For your reading pleasure: Some updates on life lately.
Laughter is important. I feel better about life and current circumstances with a little added humor. So, here you go.
The past few mornings I have woken up and upon looking in the mirror, nearly collapsed. Residing under my eyes are the biggest, darkest circles I have EVER seen. EVER [insert emphatic hand gestures here] !!! It’s fair to say that my face just looks frightening.
Have you ever watched The Emperor’s New Groove? No? It’s a goody and it’s on Netflix. I highly recommend it. Anyway, Yzma is the Emperor’s advisor and she is a mirror image of what I see when I am finally able to drag myself from the entanglement of sheets in the morning after snoozing my alarm 4 too many times. Shocking.
You have to agree with me that if you looked into the mirror and this face was staring back at you, you’d be knocked off your rocker too. As much as I want to blame the time change… I cannot, not fully anyway. Although, I will say that this ‘spring forward’ has hit harder than most in the past. Anyone else? Sheesh. I’d like that hour back, please.
The excitement continues for these little legs. So badly I want to announce to the world that I feel amazing, have no pain and am walking unassisted, etc. But alas, I cannot. The opposite is actually true. My pain levels have been progressively worsening over the past month or so. A CT scan, revealed that there is more compression in my lower spine and my fibula still has not healed, after 6 months… SIX! Ridiculous. So, on April 7 I will be back in the operating room for rod insertion in my fibula and decompression in my lumbar spine with possible fusion to my sacrum.
Everyone’s initial reaction is to apologize. You don’t have to say sorry. I’m ok. I’m still on my own two feet and I’m not paralyzed. Here’s how I see it:
My fibula has to be stabilized. Walking is just hard and I am over having to use a crutch. With increased pain levels, day to day tasks are frustrating to the point where giving up seems like a better option. Even driving has become arduous. Any longer than two hours in the car and I’m toast. Obviously the situation isn’t ideal and I can’t go on like this. What is becoming more and more apparent to me is that this is part of the aging process with the body I have been gifted. Now, it is a matter of accepting and surrendering to my design. Resisting the situation just makes it that much more painful.
So, we have a plan. When we went over the CT scan, Dr. Feldman also stressed that he would like me to see a psychologist. With everything that has transpired since last April, he is concerned about anxiety and depression and possibly the onset of PTSD. It makes total sense to me and I have been battling with my insurance company to try and find someone to talk to who is in network. These dingbats at Sunshine Health, I swear… everyone is a few cards shy of a full deck. After going through several lists of names of providers that they gave me, the numbers were either disconnected or the doctor no longer accepted my insurance. When I finally found a mental health specialist and made an appointment, they gave me the wrong address and I was 20 minutes late to my appointment. Get it together, people.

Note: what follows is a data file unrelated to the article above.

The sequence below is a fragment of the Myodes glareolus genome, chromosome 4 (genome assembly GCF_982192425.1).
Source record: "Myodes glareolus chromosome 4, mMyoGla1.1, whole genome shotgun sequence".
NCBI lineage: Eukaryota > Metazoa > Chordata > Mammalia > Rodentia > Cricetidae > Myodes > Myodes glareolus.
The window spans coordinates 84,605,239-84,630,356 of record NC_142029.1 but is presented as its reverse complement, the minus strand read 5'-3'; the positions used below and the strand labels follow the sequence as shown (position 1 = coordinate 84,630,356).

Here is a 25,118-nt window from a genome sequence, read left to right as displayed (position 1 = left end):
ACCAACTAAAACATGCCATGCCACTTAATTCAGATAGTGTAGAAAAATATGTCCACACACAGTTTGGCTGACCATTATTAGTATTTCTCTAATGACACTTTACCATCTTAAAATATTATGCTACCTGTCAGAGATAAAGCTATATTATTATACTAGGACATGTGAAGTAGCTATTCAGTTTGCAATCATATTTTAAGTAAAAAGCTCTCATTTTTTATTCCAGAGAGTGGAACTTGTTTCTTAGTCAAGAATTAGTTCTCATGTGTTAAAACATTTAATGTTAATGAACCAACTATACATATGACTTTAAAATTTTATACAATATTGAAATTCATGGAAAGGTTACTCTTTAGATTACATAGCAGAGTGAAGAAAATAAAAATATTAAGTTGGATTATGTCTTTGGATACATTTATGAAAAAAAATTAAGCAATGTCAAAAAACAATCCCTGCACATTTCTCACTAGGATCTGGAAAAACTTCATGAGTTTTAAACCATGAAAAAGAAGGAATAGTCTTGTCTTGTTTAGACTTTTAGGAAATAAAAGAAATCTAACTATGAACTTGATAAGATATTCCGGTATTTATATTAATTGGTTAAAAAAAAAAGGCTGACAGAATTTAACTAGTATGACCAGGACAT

So now I wait. The name of the game is pain management. Thankfully I am allowed an occasional Aleve at night. Paired with the nerve blockers, that can buy me some sleep. I’ve been soaking up some Vitamin D and swimming. The greatest analgesic of all is connecting with people here. Friends and other patients who have become family. The Paley Institute family keeps my heart full and allows my soul to be understood. With this group, anything… everything is possible.
Positive thinking must be met with positive doing. At the end of the day, life happens. Just because I’m physically uncomfortable doesn’t mean I’m going to sit back and let life pass by. My purpose is to experience it. All of it. And I choose to turn it into something wonderful. Laughter, connection and love. What else is there to do?
Some of my favorites preparing for a rowdy game of Spot It.
Raising money for The Paley Foundation at the Vintage Motorcycle Festival
Dinner downtown with two wonderful families.
These kiddos have my heart.
It’s important to have people in your life who understand everything you’re going through. Too short of a reunion over guac and margaritas.
Humor is everything.
These girls. The little sisters I never had.
I’m giving everything to healing myself. Some days it’s physically going and doing something with other people. Other days it’s doing nothing and taking care of myself. No matter what the day holds, I grow from it. Where I am, right now, it’s meant to be. I’m open to the discoveries. The journey. I’m not afraid of what I don’t know.
Back in May, it seemed like a solitary fix. And with each passing month my body has required more attention. It’s been a bit of a burden for everyone; me, my surgeon, my family – we are all in it together.
Connection is important. It’s empowering to be connected to every part of myself and to others. Both the kids and adults here in FL continue to help me readjust my perspective and stay grounded.
Ari. My brave and equally sassy partner in crime.
This woman is my saving grace. Far more than a physical therapist – she’s a confidant and friend and has been with me since day 1.
Even though I don’t know what tomorrow will bring, I know how to laugh and to live. Right now, that’s all I need.